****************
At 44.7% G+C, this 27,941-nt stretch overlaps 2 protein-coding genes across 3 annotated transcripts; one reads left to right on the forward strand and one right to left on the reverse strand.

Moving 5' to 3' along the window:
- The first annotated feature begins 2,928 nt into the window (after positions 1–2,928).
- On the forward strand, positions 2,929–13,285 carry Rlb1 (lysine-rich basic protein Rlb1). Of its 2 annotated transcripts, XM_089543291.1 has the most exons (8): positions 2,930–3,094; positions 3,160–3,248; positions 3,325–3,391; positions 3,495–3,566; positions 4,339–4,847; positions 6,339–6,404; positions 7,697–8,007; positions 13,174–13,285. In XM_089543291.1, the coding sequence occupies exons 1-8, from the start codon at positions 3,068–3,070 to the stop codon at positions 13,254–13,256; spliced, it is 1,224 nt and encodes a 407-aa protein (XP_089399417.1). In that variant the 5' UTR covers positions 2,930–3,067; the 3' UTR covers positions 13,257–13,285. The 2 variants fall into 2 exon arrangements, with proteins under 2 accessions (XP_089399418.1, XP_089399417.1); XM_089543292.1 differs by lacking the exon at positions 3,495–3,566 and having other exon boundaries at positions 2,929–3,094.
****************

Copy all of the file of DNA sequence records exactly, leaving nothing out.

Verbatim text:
At 44.7% G+C, this 27,941-nt stretch overlaps 2 protein-coding genes across 3 annotated transcripts; one reads left to right on the forward strand and one right to left on the reverse strand.

Moving 5' to 3' along the window:
- The first annotated feature begins 2,928 nt into the window (after positions 1–2,928).
- On the forward strand, positions 2,929–13,285 carry Rlb1 (lysine-rich basic protein Rlb1). Of its 2 annotated transcripts, XM_089543291.1 has the most exons (8): positions 2,930–3,094; positions 3,160–3,248; positions 3,325–3,391; positions 3,495–3,566; positions 4,339–4,847; positions 6,339–6,404; positions 7,697–8,007; positions 13,174–13,285. In XM_089543291.1, the coding sequence occupies exons 1-8, from the start codon at positions 3,068–3,070 to the stop codon at positions 13,254–13,256; spliced, it is 1,224 nt and encodes a 407-aa protein (XP_089399417.1). In that variant the 5' UTR covers positions 2,930–3,067; the 3' UTR covers positions 13,257–13,285. The 2 variants fall into 2 exon arrangements, with proteins under 2 accessions (XP_089399418.1, XP_089399417.1); XM_089543292.1 differs by lacking the exon at positions 3,495–3,566 and having other exon boundaries at positions 2,929–3,094.